Can a failure to file a pretrial motion equal ineffective assistance of counsel?  The BLUF is yes in some cases.  In some instances I have argued IAC on appeal for failing to make a meritorious motion.  The NMCCA has issued an interesting opinion in United States v. Spurling, in which they discuss this important issue.  The opinion appears to be an en banc one although not labeled as such – Sr. Judge Ward writes for a majority of five, with three dissenters in an opinion written by Judge King.  The issue of IAC for failure to raise a pretrial motion is neither novel nor rare.  Many of my appellate clients raise a question about why the defense counsel didn’t fil a particular motion.  I am about to file one in a case (citing United States v. Grostefon) where the client complains that the defense counsel did not file a motion to dismiss certain charges.  A more common issue is a motion to suppress, or speedy trial, or UCI.

  1. Spurling claimed IAC because his counsel did not litigate his admissions. Interestingly both counsel admitted they didn’t even catch the issue:  [Counsel] failed to “recognize the issue based on [her] lack of experience, the work load at the time, and never having argued an Article 31 issue[.]”
  2. Capt B concurs, stating that had the issue occurred to him “[he] would have proposed filing it.”

Peeking Behind the Plea Bargaining Process

Laurie L. Levenson

Loyola Law School Los Angeles
December 11, 2012
Loyola of Los Angeles Law Review, Forthcoming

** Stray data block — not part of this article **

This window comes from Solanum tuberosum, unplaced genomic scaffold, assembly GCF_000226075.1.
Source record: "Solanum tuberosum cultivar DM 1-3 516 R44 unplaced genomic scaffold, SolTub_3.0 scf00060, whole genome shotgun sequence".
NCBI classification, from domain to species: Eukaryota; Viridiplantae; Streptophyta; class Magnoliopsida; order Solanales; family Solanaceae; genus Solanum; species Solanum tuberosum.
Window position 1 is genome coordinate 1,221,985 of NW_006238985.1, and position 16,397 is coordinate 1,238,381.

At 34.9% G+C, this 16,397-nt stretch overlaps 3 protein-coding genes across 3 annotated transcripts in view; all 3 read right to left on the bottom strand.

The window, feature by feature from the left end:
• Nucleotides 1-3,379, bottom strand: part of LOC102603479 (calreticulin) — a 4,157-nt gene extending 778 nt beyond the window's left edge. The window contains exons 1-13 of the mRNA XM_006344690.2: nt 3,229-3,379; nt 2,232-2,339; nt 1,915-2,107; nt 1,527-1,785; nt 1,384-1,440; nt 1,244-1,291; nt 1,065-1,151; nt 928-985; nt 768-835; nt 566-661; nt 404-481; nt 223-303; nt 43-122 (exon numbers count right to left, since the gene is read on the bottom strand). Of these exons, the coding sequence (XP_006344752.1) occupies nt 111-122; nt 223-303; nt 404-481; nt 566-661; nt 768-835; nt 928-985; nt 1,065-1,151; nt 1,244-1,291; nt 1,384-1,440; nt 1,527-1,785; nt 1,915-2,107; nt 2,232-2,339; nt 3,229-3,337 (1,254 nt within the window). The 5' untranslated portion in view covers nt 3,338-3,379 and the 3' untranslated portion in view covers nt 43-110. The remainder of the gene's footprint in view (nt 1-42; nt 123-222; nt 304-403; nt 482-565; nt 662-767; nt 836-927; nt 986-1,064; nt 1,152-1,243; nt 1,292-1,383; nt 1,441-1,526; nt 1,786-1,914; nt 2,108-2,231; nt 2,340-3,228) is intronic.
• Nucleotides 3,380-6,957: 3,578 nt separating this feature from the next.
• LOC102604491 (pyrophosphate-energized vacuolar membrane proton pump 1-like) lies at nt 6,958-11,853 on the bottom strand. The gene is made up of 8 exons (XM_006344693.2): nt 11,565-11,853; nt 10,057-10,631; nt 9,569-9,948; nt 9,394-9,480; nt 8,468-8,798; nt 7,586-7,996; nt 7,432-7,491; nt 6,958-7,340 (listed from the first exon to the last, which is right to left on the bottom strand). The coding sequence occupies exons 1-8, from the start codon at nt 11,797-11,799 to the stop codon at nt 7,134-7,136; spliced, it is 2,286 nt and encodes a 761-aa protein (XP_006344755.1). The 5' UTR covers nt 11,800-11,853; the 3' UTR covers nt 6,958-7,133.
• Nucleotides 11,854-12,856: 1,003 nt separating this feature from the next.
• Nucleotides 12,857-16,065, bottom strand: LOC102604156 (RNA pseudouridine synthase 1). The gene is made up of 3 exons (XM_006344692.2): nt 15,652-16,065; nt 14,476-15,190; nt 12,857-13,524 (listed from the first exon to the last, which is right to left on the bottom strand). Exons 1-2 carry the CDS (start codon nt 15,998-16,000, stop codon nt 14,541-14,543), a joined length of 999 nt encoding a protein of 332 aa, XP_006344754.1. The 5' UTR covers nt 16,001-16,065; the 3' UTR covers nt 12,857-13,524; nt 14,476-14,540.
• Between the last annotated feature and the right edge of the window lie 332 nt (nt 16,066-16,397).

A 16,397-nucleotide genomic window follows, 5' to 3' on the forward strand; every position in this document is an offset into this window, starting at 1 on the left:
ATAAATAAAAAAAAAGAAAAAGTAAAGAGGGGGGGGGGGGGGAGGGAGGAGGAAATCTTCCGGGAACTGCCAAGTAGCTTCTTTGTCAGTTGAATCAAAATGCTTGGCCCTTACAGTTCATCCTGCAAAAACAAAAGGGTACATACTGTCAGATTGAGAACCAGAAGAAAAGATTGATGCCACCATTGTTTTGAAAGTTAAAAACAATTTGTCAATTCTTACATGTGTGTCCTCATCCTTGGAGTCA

Loyola-LA Legal Studies Paper No. 2012-49

Abstract:
The Supreme Court’s rulings in Missouri v. Frye and Lafler v. Cooper, which recognized a defendant’s Sixth Amendment right to effective assistance of counsel in plea bargaining, creates new responsibilities for judges, defense counsel and prosecutors. This article explores what those responsibilities are in light of the history and role of plea bargaining in the United States.

Number of Pages in PDF File: 45

In addition to oral argument in Vazquez (link to argument here), the court issued several opinions of relevance to military trial and appellate practitioners:  what are the “rules” and standards for IAC in regard to pretrial negotiations.

Lafler v. Cooper and Missouri v. Frye.

the Court vacated the decision of the Court of Appeals of Missouri and remanded the case for further proceedings. By a vote of five to four, the Court held that the Sixth Amendment right to effective assistance of counsel ex­tends to the consideration of plea offers that lapse or are rejected and that that right applies to “all ‘critical’ stages of the criminal proceedings.”  Justice Scalia filed a dissenting opinion, which was joined by the Chief Justice and Justices Thomas and Alito.

Today the court will hear oral argument in Premo v. Moore, a case with potential ramifications for court-martials.  Courtesy of SCOTUSBlog here is a summary:

The Sixth Amendment secures a criminal defendant’s right to effective assistance of counsel.  Under Strickland v. Washington (1984), that right is violated when a lawyer’s performance falls below an objective standard of reasonableness, resulting in prejudice to the defendant.  Counsel’s representation is prejudicial when there is a reasonable probability that, but for the lawyer’s deficiencies, the proceeding would have ended differently.  Some defendants accept a plea bargain and then argue that their counsel was ineffective; in those cases, Hill v. Lockhart (1985) instructs a court to ask whether there is a reasonable probability that the defendant would have gone to trial had his counsel been constitutionally adequate.  When the Court hears argument tomorrow in Premo v. Moore (09-658), it will attempt to clarify how Strickland and Hill apply to plea deals that are made after counsel fails to suppress an unconstitutionally obtained confession.

For those who want to go right to the papers here is the SCOTUSBlog page.